moved here

Guidance map for Pope Francis’ encyclical Laudato si’

Ecojesuit is putting up this guidance map to the different parts of the environment encyclical of Pope Francis, Laudato si’, for readers who wish to engage with this document in terms of human development perspectives but who may not share the same faith convictions.  We are opening up a way to engage with people who are in development professions and practitioners who reckon with sustainable development in their work activities.  We want to respond to the interest to read Laudato Si’ not in its entirety yet want to get to the substance that affects daily lives and work.

As such, we navigate through Laudato si’  with brief descriptions of specific chapters, and not necessarily following its numerical chronology, and relating some passages with other people’s comments on the topic tackled. We hope that you find this useful as we struggle to respond to the call for action in caring and praising our common home through an integral ecology.

00 Laudato si' Ecojesuit

This introductory section provides the context for the encyclical, including how previous papal documents have led to and contributed to this new statement. It summarises Pope Francis’ challenge to seek sustainable and integral development in order to protect our common home. A new dialogue on the future of the planet is needed. While he acknowledges the work of people to address environmental degradation and social injustice, he also recognises that this work must be shared by more people, for indeed these concerns affect us all. [Synopsis] [Full text of the overview]

01 Laudato si' Ecojesuit

In chapter 3, Pope Francis tries to ascertain the deepest causes of the ecological crisis, which include the technology, globalization, and modern anthropocentrism. He believes that technology gives those who possess knowledge on such technologies and have the economic resources to use them an impres­sive dominance over the whole of humanity and the entire world. As Hans Joachim Schellnhuber of Postdam Institute for Climate Impact Research points out, the connected technological advances have led to unprecedented disparities and to wasteful over-usage of resources. Pope Francis calls for a deeper look at labour and new biological technologies along with a broad, responsible, scientific, and social debate. [Synopsis] [Full text of chapter 3 (The Human Roots of the Ecological Crisis)]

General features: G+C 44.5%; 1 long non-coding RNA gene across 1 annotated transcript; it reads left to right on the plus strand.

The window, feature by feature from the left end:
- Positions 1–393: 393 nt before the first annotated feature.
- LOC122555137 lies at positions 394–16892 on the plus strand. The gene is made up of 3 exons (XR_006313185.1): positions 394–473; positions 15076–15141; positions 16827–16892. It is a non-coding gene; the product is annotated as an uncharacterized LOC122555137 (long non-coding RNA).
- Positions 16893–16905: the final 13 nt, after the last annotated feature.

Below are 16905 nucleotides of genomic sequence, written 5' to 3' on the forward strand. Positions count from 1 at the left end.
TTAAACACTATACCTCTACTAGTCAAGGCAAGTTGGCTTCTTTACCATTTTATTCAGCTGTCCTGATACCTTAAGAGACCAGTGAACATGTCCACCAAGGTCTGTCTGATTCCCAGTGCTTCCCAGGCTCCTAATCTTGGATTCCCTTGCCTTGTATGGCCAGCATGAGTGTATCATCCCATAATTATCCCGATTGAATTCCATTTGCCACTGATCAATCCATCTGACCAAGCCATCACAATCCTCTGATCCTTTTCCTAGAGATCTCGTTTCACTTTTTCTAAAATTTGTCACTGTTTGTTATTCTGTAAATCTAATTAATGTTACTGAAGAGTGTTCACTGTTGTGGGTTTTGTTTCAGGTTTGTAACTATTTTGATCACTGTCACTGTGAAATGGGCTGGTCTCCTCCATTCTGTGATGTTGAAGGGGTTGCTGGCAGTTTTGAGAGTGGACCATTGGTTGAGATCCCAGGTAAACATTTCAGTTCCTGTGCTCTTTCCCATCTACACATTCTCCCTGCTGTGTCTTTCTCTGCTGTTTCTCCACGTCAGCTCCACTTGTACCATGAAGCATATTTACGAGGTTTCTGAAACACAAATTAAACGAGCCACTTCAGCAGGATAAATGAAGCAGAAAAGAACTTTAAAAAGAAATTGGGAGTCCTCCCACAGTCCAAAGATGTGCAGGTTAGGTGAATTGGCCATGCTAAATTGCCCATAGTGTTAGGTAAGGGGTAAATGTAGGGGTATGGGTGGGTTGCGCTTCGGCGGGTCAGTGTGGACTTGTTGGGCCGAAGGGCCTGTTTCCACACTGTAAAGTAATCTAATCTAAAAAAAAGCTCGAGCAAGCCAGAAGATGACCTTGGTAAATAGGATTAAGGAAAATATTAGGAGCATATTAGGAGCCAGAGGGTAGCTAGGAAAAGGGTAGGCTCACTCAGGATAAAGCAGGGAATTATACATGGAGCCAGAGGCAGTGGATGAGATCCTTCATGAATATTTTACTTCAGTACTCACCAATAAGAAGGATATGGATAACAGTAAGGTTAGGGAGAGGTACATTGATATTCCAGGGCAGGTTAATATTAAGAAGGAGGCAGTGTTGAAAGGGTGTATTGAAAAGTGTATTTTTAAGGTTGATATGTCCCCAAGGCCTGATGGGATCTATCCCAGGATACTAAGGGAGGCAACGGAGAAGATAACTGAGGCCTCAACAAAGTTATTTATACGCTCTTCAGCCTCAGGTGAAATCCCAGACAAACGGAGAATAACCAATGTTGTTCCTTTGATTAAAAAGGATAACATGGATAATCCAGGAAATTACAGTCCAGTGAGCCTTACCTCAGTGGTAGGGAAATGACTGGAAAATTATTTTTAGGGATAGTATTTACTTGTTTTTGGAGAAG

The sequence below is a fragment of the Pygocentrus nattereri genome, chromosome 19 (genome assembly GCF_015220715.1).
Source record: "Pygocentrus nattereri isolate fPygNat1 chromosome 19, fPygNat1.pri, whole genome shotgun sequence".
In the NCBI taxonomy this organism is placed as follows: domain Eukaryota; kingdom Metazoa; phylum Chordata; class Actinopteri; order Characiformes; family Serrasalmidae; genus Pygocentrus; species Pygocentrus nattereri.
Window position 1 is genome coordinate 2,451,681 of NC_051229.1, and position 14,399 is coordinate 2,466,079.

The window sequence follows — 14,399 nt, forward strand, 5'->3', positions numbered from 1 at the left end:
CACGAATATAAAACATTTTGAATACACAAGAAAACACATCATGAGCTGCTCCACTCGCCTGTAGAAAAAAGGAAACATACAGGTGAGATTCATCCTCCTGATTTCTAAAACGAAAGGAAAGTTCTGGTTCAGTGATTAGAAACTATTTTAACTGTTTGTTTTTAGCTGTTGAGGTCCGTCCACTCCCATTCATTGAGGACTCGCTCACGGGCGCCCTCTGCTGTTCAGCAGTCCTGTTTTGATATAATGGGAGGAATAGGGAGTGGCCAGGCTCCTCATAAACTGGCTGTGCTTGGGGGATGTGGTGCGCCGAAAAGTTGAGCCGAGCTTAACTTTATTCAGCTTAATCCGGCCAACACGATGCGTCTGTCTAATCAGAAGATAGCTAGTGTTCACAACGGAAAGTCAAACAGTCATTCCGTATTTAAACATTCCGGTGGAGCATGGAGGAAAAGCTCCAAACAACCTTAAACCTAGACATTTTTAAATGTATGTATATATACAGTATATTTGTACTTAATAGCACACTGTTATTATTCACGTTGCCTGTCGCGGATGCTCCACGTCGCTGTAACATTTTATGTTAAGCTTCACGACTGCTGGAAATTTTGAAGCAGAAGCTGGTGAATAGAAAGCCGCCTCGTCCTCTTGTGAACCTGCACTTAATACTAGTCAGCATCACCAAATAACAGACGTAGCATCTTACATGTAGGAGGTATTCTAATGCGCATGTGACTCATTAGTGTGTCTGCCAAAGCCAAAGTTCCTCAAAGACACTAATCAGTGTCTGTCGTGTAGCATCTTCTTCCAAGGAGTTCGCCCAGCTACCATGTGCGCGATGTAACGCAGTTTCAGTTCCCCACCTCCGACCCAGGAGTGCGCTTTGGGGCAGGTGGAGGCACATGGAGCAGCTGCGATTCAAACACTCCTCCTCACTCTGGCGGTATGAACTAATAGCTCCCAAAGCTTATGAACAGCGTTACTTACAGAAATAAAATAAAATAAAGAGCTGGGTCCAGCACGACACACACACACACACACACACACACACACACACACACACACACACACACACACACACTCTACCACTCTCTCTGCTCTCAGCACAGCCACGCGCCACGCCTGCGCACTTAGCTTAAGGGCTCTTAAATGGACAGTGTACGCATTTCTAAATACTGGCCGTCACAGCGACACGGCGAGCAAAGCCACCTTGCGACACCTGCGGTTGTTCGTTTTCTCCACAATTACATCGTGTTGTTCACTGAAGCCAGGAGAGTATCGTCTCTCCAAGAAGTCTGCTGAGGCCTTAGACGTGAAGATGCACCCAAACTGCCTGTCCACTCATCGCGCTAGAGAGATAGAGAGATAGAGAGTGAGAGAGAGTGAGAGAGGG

02 Laudato si' Ecojesuit

This first chapter is a brief summary of the state of the world today. It considers the following environmental challenges: pollution and climate change, water, and biodiversity. Apart from the environmental challenges, there is emphasis on the social condition of our world today. The declining quality of life and global inequality in today's world are evidence that economic growth and advancement have not led to an improvement in people’s lives. The chapter notes that environmental concerns have a social effect as well, and often, it is the poorest of the poor that will suffer the most. Therefore, not only is there a need to care for the environment, but also for the vulnerable sectors of society. [Synopsis] [Full text of chapter 1 (What is Happening to Our Common Home)]

03 Laudato si' Ecojesuit